Photo-collages (and video) of a site-specific installation at the Prairie Avenue Historic Mansion Gallery in Chicago.
For me, thresholds are passageways to envisioning other realities. You can choose to cross-over or not. In that way my work can be confrontational. If you do cross-over, you will enter another dimension.
The photo-collages juxtapose different points of view simultaneously, a sort of jumble that can be disorienting. I require something of the viewer to be a risk-taker and enter an unfamiliar space. Where are you? What are you looking at?
When I was 4 years old, I experienced being able to look out the bedroom window which was on an angle to the house. I saw not only outside into the garden, but into the living room window while being in the bedroom looking out the window. This field of “possibilities” is amazing to a child, and it became the major focus of my art-making.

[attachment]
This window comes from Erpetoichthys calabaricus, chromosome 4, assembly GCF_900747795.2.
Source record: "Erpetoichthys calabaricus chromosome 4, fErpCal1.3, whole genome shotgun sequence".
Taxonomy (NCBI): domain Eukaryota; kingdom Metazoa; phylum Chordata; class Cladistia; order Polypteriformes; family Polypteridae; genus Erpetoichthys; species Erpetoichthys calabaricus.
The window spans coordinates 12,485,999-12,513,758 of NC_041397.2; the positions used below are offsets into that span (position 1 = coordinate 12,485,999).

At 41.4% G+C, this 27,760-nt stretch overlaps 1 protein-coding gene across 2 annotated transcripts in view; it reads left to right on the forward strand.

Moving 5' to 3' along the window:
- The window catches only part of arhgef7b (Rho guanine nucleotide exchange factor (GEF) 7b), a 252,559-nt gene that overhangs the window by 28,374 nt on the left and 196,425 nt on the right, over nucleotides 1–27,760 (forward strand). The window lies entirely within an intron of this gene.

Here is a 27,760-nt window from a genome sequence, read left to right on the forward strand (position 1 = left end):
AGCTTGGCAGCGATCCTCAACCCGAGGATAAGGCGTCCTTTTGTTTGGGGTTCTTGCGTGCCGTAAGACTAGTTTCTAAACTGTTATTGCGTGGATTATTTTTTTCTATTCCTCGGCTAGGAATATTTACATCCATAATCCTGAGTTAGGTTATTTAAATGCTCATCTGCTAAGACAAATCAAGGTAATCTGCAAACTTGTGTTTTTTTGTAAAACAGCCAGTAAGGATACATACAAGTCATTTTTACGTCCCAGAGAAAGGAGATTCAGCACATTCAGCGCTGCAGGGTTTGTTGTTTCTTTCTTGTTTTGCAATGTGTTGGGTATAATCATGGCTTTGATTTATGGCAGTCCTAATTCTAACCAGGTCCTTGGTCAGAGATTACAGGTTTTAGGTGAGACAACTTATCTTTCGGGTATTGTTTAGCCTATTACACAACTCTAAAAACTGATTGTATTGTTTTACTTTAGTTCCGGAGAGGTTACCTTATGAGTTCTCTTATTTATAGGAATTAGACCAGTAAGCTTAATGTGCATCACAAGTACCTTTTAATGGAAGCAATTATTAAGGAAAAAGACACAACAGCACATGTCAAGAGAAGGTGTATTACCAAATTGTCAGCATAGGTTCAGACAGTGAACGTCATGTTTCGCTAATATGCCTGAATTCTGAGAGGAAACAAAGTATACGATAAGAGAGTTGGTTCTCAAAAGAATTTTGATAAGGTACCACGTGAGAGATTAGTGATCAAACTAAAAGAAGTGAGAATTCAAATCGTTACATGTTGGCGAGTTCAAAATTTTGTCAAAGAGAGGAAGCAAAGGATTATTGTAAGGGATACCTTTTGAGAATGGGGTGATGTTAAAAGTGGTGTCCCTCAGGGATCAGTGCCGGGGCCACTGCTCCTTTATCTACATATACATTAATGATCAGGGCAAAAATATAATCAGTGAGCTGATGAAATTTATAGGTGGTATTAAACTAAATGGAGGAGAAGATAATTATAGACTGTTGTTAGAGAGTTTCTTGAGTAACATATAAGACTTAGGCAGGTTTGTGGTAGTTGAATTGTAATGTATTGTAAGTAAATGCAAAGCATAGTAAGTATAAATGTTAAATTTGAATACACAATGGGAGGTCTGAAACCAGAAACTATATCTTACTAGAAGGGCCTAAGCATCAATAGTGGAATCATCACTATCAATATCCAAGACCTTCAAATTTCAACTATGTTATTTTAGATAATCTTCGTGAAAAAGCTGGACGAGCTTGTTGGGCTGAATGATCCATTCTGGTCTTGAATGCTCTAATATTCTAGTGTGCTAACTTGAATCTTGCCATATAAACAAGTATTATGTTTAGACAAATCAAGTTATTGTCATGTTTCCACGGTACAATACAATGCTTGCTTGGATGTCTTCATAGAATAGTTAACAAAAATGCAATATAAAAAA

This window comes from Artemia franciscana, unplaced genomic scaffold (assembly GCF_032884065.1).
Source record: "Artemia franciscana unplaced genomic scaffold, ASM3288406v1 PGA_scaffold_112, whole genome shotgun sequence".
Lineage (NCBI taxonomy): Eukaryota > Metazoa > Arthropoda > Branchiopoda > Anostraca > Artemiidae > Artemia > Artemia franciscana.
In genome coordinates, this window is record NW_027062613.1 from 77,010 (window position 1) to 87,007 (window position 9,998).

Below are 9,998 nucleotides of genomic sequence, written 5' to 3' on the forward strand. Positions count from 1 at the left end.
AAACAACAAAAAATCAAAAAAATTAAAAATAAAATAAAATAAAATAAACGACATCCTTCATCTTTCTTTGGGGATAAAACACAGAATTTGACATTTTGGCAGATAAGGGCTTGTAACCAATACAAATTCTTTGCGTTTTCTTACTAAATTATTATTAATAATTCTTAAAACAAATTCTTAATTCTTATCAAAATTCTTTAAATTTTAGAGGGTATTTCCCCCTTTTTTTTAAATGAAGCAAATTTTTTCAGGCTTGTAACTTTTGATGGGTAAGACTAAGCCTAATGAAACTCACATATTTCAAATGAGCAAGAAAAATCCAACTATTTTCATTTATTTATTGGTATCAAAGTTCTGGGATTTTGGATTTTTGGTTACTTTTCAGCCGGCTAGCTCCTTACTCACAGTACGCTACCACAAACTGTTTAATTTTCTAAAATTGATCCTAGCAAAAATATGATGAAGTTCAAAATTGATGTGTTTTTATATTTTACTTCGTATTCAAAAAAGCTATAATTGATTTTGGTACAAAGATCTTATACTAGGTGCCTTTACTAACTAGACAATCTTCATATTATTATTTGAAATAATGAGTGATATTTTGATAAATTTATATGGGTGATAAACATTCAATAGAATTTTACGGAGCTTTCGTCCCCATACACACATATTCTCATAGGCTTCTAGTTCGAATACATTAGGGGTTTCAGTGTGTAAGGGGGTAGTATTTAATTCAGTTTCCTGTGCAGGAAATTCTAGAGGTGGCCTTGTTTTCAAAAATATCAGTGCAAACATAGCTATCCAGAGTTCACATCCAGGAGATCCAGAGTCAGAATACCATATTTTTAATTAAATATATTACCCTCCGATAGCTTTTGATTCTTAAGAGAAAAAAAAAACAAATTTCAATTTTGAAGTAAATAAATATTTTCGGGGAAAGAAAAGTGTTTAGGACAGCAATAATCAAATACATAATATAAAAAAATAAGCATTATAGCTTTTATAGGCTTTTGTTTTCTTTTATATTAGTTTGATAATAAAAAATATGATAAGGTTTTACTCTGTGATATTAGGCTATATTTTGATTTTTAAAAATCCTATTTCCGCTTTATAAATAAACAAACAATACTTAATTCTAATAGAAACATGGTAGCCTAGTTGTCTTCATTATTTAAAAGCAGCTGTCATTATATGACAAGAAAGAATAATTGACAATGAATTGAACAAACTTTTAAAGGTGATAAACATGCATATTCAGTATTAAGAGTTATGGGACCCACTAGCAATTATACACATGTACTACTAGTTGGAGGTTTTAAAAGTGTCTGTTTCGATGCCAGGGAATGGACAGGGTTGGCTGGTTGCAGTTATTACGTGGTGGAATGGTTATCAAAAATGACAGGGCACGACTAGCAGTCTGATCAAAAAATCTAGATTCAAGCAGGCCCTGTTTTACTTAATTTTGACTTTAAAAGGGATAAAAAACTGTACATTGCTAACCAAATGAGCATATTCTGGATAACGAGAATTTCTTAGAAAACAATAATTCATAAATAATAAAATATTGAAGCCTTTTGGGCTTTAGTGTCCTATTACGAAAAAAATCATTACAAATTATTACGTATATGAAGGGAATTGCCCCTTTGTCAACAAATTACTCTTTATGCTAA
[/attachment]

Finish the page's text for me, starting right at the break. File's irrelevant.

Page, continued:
“Thresholds” was created on site to explore the idea of how we can enter the “fourth dimension” incorporating a larger reality superceding ordinary reality. There were three sets of doorways - one with screen doors; one with glass revolving doors; and one with wooden doors on a ramp. The door constructions could all be entered (See Video).
There were three rooms for the puzzling exhibit, which included ladders, bones, tree parts, a fireplace (extruding a “river of fabric” across a parquet wooden floor); a red stairway to a window surrounded by “Found Objects Self-Possessed”; and the first presentation of my interactive rearrangeable stacked paintings.
What remains are these jumbled photocollages, and the “Found Objects Self-Possessed”. The rest has been destroyed. The temporary, transitory nature of life is one of the underlying themes in my work.